• Charlie: Your numbers are between 1 and 10 inclusive.
  • Alice: I don’t know my number. Is my number a square number?
  • Charlie: If I told you, you would know your number.
  • Bob: I don’t know my number.

What is Alice’s number?

We start by noting that the squares are 1, 4 and 9. Since Alice can see Bob’s number, she already knows that her number is one of two possibilities, spaced two apart. For Charlie’s statement to make sense, exactly one of the possibilities has to be a square. This tells us that Bob’s number is 2, 3, 5 or 8. (It couldn’t be 10, because if it was Alice would know that her number is 9.)

Next, Bob can see Alice’s number, but doesn’t know his. Since he can see Alice’s number, Alice’s number A must be one for which both A + 1 and A - 1 are candidates. This gives us the answer: her number has to be 4.

This one, in my opinion, stopped at a fairly early level; things could develop a fair bit more. However, assuming proportional time weighting (and bearing in mind that I did write my thesis on epistemic logic) the 22.5 minutes candidates were given for this is reasonably challenging.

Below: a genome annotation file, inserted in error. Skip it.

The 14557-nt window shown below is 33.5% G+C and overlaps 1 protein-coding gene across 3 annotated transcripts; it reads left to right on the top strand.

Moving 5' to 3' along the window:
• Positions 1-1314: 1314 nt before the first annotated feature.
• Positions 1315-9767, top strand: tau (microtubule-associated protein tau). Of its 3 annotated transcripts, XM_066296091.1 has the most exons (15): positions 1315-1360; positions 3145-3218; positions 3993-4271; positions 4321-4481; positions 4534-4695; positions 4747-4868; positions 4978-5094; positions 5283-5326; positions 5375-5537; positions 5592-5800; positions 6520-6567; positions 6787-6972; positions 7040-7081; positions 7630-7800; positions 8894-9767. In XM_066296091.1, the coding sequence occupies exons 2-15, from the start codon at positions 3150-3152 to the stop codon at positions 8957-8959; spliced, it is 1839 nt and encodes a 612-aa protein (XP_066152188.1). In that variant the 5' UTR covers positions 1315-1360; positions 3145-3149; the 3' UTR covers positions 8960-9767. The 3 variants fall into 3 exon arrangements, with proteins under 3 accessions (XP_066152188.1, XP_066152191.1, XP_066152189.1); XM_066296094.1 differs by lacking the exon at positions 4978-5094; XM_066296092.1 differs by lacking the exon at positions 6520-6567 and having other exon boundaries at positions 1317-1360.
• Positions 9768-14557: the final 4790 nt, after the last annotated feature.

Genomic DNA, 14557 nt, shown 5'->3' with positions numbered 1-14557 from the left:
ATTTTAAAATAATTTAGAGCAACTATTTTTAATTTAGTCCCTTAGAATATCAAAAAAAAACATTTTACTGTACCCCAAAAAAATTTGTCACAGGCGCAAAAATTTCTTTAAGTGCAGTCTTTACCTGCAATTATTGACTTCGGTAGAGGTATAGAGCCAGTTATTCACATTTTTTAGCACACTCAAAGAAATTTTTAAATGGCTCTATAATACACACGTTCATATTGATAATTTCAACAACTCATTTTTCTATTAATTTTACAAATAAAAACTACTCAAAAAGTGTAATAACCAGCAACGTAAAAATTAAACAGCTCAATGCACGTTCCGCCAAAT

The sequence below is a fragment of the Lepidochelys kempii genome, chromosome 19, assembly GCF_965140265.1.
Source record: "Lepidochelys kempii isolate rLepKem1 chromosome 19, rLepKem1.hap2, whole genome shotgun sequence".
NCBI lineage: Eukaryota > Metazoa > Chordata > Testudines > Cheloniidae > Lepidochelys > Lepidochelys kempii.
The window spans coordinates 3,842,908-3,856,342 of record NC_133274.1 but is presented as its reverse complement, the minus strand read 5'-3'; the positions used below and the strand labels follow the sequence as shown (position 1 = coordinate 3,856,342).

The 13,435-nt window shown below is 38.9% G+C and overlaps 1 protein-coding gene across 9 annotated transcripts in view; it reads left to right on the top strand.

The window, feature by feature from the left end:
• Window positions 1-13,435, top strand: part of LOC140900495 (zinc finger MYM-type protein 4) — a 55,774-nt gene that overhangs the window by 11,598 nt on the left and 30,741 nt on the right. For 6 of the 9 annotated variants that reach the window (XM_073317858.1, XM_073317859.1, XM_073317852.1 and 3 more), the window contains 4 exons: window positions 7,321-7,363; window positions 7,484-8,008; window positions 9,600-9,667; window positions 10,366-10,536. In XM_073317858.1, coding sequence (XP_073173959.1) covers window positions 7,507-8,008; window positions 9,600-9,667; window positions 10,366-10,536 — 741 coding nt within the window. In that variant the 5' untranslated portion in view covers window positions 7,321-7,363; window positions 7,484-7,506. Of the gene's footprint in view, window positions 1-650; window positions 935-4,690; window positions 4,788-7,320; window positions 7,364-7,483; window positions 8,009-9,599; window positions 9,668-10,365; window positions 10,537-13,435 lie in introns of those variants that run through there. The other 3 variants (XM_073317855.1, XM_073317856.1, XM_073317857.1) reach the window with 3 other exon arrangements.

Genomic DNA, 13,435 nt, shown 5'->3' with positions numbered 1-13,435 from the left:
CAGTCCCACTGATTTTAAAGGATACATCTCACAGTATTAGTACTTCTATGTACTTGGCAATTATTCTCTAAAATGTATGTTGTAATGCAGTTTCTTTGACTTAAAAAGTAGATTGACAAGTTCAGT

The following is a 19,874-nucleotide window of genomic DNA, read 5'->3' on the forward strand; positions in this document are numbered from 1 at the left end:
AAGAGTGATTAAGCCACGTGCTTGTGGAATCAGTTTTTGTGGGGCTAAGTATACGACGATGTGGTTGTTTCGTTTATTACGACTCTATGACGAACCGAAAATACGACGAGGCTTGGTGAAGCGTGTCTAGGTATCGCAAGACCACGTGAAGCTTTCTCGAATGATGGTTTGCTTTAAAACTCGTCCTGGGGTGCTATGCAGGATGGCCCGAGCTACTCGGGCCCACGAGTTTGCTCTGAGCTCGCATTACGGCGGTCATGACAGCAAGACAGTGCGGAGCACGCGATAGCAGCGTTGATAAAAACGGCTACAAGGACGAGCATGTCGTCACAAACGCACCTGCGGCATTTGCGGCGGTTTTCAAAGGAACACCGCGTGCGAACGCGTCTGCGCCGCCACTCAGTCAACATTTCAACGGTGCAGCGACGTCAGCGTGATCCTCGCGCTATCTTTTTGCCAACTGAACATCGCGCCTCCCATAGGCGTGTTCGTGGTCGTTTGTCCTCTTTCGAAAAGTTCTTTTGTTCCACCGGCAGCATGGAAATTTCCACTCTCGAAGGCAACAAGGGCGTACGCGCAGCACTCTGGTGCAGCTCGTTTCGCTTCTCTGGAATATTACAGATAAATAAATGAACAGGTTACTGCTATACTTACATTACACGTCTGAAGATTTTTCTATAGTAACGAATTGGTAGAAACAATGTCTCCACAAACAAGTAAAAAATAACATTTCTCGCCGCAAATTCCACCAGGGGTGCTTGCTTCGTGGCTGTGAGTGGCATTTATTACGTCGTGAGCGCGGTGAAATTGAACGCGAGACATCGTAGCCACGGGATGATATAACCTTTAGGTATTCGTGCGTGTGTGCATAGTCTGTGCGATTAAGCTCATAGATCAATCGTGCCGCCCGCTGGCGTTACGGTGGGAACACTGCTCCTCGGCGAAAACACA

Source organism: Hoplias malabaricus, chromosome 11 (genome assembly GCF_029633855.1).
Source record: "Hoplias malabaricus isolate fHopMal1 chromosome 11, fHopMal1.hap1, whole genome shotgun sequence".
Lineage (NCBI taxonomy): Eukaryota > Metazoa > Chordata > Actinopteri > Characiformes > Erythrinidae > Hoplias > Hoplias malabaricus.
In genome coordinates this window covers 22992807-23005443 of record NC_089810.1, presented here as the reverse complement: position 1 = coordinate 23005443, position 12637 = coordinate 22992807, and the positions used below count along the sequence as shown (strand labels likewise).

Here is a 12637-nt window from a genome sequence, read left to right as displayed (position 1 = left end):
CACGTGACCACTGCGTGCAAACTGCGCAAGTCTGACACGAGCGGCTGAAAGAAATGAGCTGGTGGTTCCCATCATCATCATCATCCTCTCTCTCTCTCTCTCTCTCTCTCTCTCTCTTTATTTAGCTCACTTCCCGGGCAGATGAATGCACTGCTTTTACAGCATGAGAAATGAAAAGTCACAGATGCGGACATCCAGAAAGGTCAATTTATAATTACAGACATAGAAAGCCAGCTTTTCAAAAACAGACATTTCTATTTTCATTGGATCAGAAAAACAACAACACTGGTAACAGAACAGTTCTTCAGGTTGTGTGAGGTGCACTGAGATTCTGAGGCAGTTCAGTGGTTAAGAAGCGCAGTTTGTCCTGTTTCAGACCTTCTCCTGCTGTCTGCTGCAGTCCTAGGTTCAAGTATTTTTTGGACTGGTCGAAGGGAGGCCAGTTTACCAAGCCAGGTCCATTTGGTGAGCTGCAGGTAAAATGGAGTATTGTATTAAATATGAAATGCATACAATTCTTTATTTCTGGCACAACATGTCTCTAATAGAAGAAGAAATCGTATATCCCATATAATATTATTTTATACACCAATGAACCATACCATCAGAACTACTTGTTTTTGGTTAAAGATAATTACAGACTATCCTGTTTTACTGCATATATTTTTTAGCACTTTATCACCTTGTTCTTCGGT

Synthesis

I found STEP to be somewhat more demanding, perhaps because it had questions that focused more on depth rather than breadth, and also because I took the computer science stream of the paper while STEP just focuses on mathematics.

The average score of all candidates on questions 1 through 5 was 44.8, with 60.6 for successful applicants. Nonetheless, I subsequently worked through problems 3 and 4 and actually found them considerably easier than 2. Interestingly, there was a candidate who scored between 85 and 89 but was nonetheless rejected; also, no one scored 100, which seems surprising (this would certainly have been possible if not for the careless slip I made on problem 2 – or maybe the marking for some aspects such as the rigor demanded in proofs was stricter than my own marking).